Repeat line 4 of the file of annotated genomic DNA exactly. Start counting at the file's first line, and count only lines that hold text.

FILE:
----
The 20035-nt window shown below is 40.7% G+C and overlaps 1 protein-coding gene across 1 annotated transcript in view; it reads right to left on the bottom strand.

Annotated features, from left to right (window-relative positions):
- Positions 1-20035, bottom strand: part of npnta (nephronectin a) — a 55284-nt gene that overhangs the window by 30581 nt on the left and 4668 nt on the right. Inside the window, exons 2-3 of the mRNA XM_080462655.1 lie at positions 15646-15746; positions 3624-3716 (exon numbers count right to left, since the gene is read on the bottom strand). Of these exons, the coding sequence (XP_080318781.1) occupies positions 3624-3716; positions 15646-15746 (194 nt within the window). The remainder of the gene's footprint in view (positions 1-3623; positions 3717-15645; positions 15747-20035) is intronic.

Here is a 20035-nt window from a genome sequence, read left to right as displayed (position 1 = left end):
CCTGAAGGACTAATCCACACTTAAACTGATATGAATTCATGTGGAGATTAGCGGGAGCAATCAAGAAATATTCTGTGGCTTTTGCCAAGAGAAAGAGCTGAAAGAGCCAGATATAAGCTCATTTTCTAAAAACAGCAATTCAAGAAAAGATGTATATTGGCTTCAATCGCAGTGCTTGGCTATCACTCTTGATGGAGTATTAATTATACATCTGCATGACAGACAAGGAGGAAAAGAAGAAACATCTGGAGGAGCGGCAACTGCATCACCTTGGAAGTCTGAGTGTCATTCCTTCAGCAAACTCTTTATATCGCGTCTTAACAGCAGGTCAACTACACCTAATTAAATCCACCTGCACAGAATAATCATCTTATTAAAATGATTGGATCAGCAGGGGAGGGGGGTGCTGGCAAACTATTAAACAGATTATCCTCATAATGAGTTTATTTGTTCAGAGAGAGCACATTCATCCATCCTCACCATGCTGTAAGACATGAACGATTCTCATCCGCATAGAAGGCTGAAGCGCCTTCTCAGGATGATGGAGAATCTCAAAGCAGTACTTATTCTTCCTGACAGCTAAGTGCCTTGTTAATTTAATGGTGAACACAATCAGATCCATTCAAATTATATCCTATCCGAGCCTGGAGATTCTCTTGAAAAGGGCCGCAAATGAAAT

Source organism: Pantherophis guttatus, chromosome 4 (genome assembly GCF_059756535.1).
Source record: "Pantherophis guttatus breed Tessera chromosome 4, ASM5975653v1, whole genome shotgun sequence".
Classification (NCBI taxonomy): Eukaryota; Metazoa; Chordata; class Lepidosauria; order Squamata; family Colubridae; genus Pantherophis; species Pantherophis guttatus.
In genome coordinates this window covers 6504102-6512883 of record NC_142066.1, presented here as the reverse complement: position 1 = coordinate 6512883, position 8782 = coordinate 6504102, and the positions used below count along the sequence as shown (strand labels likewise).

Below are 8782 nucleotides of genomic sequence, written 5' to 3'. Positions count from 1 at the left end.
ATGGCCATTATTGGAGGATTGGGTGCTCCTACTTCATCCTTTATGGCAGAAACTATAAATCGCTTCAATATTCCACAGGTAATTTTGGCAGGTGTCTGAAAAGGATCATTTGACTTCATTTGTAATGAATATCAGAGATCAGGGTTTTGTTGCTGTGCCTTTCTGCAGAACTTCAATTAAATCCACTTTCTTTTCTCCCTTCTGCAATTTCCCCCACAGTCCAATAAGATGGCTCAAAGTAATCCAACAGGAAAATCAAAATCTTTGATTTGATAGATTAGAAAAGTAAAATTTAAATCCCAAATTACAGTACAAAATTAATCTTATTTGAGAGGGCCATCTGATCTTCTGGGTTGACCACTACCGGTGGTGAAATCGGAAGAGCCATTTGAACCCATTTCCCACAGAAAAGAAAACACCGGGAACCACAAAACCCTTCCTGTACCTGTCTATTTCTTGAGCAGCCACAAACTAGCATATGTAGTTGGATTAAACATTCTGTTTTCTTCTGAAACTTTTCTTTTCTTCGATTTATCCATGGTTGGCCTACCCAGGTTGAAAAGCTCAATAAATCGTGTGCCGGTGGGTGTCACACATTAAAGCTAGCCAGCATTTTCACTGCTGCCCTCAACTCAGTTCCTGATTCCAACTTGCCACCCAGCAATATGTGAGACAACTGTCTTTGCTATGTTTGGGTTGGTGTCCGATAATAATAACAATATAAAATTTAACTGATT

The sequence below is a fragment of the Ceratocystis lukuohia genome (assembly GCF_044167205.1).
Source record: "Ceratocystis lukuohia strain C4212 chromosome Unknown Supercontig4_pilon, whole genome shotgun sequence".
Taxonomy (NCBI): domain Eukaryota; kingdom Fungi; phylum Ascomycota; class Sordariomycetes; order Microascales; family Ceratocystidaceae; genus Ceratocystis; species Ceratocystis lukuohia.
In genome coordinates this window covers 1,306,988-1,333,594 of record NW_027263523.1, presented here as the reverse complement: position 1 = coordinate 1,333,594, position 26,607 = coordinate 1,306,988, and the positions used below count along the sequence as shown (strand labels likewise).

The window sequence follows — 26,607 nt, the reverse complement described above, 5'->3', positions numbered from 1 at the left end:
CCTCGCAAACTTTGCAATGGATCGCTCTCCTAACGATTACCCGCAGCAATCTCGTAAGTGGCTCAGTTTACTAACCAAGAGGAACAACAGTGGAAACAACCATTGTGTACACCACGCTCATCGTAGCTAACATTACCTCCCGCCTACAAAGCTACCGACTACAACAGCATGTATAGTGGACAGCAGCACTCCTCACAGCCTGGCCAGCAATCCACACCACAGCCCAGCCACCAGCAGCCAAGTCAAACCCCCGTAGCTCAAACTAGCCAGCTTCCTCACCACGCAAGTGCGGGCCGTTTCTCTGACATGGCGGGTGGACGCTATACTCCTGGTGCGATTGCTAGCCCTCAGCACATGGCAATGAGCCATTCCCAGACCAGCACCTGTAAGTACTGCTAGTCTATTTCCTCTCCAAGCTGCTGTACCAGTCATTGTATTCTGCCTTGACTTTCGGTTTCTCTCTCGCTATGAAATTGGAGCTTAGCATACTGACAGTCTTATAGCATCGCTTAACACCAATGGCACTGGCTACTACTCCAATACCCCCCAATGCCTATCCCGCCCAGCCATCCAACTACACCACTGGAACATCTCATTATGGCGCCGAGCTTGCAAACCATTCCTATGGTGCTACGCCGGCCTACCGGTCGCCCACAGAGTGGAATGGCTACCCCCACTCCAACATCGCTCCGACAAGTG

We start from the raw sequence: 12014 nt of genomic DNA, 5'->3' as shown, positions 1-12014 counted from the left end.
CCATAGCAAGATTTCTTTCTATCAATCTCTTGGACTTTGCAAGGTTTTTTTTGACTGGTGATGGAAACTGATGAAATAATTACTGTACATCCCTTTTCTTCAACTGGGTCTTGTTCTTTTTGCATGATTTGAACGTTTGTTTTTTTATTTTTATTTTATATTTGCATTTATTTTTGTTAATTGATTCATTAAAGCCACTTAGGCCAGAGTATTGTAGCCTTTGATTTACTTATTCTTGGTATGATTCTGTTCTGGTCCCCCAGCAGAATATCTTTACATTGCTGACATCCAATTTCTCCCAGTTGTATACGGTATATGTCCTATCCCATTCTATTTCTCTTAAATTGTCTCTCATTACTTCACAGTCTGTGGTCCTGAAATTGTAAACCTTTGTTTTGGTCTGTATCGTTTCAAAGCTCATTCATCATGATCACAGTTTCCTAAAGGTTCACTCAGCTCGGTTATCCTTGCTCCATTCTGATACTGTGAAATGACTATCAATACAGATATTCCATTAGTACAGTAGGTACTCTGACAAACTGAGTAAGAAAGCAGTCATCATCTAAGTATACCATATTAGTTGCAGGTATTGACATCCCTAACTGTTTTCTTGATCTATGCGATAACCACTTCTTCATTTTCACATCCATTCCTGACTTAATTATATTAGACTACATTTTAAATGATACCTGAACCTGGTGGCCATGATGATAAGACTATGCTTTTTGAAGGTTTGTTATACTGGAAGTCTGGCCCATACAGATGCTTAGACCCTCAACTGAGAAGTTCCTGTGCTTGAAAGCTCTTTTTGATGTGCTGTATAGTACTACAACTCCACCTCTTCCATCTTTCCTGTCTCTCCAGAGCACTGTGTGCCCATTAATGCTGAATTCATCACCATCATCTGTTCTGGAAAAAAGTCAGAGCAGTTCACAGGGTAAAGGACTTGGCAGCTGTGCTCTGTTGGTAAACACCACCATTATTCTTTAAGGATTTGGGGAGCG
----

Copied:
Here is a 20035-nt window from a genome sequence, read left to right as displayed (position 1 = left end):